I for one think there’s a 60/40 chance in favor of the court ruling against the mandate. I have no clue whether they will consider the mandate severable or not, but many observers think the possibility of the court overturning the entire Patient Protection and Affordable Care Act is unlikely.
What If The Supreme Court Overturns Just The mandate And Leaves The Rest Of The Patient Protection And Affordable Care Act Intact?
If they rule against the mandate, leaving the guarantee issue and the no-preexisting clauses intact, we’ll have an individual insurance market rife with adverse selection and severe price increases just like the health insurance environments we already have in New York and New Jersey.
So what would lawmakers do with this kind of ruling and the prospects of the entire country turning into a New York-like market? There is no clear cut answer here. Democrats and many Republicans consider medical underwriting an anathema. They don’t like it at all. So there would be a natural reluctance to repeal the guarantee issue portion of the law.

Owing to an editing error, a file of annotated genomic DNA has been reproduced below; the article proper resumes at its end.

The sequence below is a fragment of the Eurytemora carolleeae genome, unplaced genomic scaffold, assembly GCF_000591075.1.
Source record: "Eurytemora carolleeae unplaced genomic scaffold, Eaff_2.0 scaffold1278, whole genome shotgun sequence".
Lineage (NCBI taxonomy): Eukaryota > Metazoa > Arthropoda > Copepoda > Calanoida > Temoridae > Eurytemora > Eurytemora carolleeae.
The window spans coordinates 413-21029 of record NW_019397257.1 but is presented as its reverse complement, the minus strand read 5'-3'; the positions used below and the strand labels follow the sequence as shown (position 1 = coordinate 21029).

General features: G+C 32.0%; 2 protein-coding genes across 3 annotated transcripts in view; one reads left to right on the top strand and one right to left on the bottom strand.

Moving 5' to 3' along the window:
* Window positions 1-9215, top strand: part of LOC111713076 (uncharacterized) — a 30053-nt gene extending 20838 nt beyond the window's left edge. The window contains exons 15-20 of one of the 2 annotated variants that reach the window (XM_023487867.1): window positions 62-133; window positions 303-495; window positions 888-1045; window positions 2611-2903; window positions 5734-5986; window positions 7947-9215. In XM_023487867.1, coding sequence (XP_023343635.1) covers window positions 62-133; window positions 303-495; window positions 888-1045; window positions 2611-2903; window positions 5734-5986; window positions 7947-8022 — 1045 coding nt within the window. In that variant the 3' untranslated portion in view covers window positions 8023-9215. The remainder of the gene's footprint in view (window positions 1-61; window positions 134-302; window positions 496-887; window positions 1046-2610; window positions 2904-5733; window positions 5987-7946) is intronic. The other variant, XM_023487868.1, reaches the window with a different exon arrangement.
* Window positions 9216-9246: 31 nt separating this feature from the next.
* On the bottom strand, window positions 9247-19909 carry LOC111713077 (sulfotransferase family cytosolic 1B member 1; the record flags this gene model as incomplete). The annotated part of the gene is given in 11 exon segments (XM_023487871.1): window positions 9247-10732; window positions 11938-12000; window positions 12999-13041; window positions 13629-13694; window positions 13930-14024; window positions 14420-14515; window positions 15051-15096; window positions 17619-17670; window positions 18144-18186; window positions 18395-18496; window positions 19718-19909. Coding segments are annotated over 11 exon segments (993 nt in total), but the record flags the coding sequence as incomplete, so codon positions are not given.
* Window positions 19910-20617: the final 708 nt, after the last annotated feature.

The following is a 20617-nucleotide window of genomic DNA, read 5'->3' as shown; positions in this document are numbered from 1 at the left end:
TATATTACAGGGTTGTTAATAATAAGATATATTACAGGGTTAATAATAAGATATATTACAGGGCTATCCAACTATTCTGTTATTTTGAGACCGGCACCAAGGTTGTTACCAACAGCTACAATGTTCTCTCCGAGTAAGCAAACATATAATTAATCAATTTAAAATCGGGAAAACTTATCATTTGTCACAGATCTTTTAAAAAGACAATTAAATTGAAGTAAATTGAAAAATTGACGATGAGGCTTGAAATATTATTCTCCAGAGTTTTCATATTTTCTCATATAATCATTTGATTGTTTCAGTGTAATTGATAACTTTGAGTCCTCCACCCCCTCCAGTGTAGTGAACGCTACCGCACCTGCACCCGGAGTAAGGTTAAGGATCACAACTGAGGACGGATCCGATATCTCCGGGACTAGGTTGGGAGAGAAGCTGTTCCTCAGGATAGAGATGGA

The other thing is that many Democrats believe that the mandate is not really necessary. Last year, I heard an advisor to the White House state that eliminating the mandate will make no difference at all and that people will continue to buy coverage because it “is the right thing to do”. So I really doubt that if the Patient Protection and Affordable Care Act remains intact sans the mandate, that we will see Congress abolish the guarantee issue portion of the law.